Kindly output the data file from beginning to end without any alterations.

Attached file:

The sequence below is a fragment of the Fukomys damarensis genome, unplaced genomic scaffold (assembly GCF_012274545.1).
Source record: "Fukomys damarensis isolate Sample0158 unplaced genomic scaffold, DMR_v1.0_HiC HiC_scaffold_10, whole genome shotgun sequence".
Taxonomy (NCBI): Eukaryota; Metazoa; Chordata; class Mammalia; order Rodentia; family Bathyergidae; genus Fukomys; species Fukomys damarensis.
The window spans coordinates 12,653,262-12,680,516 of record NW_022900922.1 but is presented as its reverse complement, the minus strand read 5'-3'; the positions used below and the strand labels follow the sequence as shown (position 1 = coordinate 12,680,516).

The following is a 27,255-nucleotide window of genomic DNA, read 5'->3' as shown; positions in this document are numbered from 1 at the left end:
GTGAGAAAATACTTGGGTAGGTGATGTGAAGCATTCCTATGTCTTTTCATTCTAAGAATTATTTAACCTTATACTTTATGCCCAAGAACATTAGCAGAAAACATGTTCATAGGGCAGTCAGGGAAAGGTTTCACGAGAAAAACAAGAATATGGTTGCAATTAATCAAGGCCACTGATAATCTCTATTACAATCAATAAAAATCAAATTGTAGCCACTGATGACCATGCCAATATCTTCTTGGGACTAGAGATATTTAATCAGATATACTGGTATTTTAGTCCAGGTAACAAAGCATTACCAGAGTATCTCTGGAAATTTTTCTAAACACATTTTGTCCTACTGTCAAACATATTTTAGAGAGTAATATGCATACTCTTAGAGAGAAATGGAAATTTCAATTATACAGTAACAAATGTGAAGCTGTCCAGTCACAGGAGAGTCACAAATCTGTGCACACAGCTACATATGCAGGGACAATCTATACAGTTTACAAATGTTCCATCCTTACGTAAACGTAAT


The sequence below is a fragment of the Fukomys damarensis genome, unplaced genomic scaffold (assembly GCF_012274545.1).
Source record: "Fukomys damarensis isolate Sample0158 unplaced genomic scaffold, DMR_v1.0_HiC HiC_scaffold_10, whole genome shotgun sequence".
Taxonomy (NCBI): Eukaryota; Metazoa; Chordata; class Mammalia; order Rodentia; family Bathyergidae; genus Fukomys; species Fukomys damarensis.
The window spans coordinates 12,653,262-12,680,516 of record NW_022900922.1 but is presented as its reverse complement, the minus strand read 5'-3'; the positions used below and the strand labels follow the sequence as shown (position 1 = coordinate 12,680,516).

The following is a 27,255-nucleotide window of genomic DNA, read 5'->3' as shown; positions in this document are numbered from 1 at the left end:
GTGAGAAAATACTTGGGTAGGTGATGTGAAGCATTCCTATGTCTTTTCATTCTAAGAATTATTTAACCTTATACTTTATGCCCAAGAACATTAGCAGAAAACATGTTCATAGGGCAGTCAGGGAAAGGTTTCACGAGAAAAACAAGAATATGGTTGCAATTAATCAAGGCCACTGATAATCTCTATTACAATCAATAAAAATCAAATTGTAGCCACTGATGACCATGCCAATATCTTCTTGGGACTAGAGATATTTAATCAGATATACTGGTATTTTAGTCCAGGTAACAAAGCATTACCAGAGTATCTCTGGAAATTTTTCTAAACACATTTTGTCCTACTGTCAAACATATTTTAGAGAGTAATATGCATACTCTTAGAGAGAAATGGAAATTTCAATTATACAGTAACAAATGTGAAGCTGTCCAGTCACAGGAGAGTCACAAATCTGTGCACACAGCTACATATGCAGGGACAATCTATACAGTTTACAAATGTTCCATCCTTACGTAAACGTAAT